Salut! Sunderland chats to Eric Roy, a man whose time at the Stadium of Light was, sadly, short but who is remembered with great fondness by many supporters …
See also: why Salut! Sunderland is supporting Nice
There are players who go for season after season for most their careers, giving their all for Sunderland. There are players whose magical – or maybe just full-blooded – performances, as goalstoppers, goalmakers or goalscorers, leave indelible memories.
And there are those recognised by discerning fans as oozing class but who, for any reason from persistent injury to managerial misjudgement, play so rarely that they must have something special to remain in people’s minds almost 10 years after moving on with only 27 games and a solitary goal to show for a season-and-a-half at the club.
Step forward Eric Roy, a midfielder possessing the sort of gifts only a fairly blinkered management team could fail to appreciate. The same Eric Roy who, in the post only a few days ago but nine or 10 years since he last kicked a ball for SAFC, received a request out of the blue from a Sunderland fan asking for his autograph.
Eric is back in his home city of Nice, after a career that also included spells at two of France’s top clubs, Lyon and Marseille, as manager of OGCN, better known as the Nice football club that plays in Ligue 1.
The occasionally uncommunicative communications folk at SAFC might usefully take note that within an hour of Salut! Sunderland firing off a request to Nice for an interview, back came an efficient, businesslike response with Eric’s mobile phone number, a time to call and a request that a link to the resulting article be supplied.
When I flagged up the interview at Salut! Sunderland yesterday, some of the banter concerned whether it would take place in the language of Bobby Thompson as opposed to the language of Molière. Well, the Gallic bard won hands down, not that he would necessarily have appreciated the version of his language used to pose the questions.
At first, Eric was happy to talk in English. But he quickly decided that it would work better in French, and better still if I let him finish a meeting I was interrupting and call back later.
What transpired, once he was free of both managerial duties and the need to recall his English, was a friendly, revealing chat in which Eric showed himself to be a great lover of English football, warts and all, a healthy critic of the coaching methods we employ and a man with a deep affection for the North East and the club, players and supporters with whom he became familiar.
Eric had reached high levels in France when word reached him in 1999 that Sunderland were keen on recruiting him from Marseille.
“Even before I signed my contract, I was playing for the club,” he recalls. “I turned out for the last 20 minutes of Kevin Ball’s testimonial match against Sampdoria. People were asking ‘who are you?’.”
Eric believes that when the fans found out who he was, and what he could do on the field, they warmed to him. “I got the impression the supporters liked me, and would have liked to have seen more of me – and that is exactly how I felt.”
He felt uncomfortable with the idea of stop-start access to the team sheet. English players, he says, seem to adapt better to the idea of playing one week, then being excluded for the next two or three games before playing again. “I found it difficult, and it frustrates me that the fans didn’t properly see the standard of play of which I was capable.”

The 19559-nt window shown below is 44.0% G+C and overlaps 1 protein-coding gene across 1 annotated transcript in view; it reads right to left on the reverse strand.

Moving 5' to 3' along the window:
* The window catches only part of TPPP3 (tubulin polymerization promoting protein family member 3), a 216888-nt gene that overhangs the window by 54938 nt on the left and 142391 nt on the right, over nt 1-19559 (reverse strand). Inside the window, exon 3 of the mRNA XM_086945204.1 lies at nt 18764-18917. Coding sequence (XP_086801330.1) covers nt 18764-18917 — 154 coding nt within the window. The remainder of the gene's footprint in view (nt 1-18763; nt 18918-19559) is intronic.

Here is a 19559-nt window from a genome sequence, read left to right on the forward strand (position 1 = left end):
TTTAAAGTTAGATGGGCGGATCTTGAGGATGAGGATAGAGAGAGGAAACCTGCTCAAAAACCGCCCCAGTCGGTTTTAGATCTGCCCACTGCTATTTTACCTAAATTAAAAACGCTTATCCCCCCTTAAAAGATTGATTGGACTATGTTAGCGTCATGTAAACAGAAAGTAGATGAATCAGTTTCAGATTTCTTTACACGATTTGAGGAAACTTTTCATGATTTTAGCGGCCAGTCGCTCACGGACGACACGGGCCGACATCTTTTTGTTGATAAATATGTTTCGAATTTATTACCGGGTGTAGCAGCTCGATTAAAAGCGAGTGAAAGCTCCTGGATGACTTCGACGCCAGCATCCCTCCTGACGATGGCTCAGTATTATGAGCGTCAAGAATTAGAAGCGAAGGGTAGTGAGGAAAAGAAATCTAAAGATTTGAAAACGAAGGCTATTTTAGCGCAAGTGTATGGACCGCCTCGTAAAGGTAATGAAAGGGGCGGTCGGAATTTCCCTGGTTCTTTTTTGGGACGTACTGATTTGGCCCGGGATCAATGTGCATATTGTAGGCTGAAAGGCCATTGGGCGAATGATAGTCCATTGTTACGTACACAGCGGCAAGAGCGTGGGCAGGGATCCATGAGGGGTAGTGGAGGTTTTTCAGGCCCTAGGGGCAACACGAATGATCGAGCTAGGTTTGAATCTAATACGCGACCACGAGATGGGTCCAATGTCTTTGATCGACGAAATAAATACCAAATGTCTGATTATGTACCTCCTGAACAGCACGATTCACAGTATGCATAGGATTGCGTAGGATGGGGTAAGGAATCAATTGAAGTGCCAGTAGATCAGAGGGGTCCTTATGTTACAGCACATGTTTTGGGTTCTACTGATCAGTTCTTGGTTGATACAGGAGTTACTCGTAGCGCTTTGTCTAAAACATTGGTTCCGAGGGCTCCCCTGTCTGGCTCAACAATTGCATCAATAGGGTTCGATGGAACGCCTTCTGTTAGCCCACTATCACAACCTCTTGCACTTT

Naturally, he retains fond and proud memories of the game against Chelsea in which his superb run and low pass set up the first goal, with the game barely a minute old, for Niall Quinn. As every Sunderland fan knows, we had the game wrapped up by half-time, four up with a pair each from Quinn and SuperKev. “We really showed that day what we could do,” said Eric. “But there was another game, against Liverpool, when we also played very well but unfortunately lost to two goals from Michael Owen.”
But the ways of Reid and his faithful sidekick Bobby Saxton left him bewildered. “It was a different style of play for me, always ‘straight to the head of Niall’ and ‘win the second ball’. Yes, I agree with that, but not all the time. Niall, for example, was also very good on the ground.”
He also found training sessions and meetings unstructured and disorganised, “not very scientific”.
“For me, this was all a bit difficult,” Eric said. “But then, we had a very good season, finishing sixth (Salut! Sunderland corrected him!-ed) , with Kevin scoring all those goals.”
He has kept touch with several of his old teammates, notably Niall Quinn, Mickey Gray – “who sometimes comes to Monaco” – Kevin Phillips, Gavin McCann (not Kevin: my thanks to Samwise at Ready to Go for spotting Eric’s slip, initially uncorrected by me, with the first name), Chris Makin and Tommy Sorensen.
And he took back to France happy memories of his time in the North East. It had been something of a cultural shock, watching players who had been partying late and hard turn out for training next morning and give 100 per cent as if they’d had early nights. He was surprised at how much freedom English footballers had compared to the French: “If they wanted to go out of the hotel and see a film on the eve of a game, that was fine. It wouldn’t happen in France.”
But his love of the English game survived all these eye-opening observations. “I love the English game, the passion with which footballers play, but I do think the introduction of more foreign coaches has helped instill a little more discipline without losing the passion and strength.”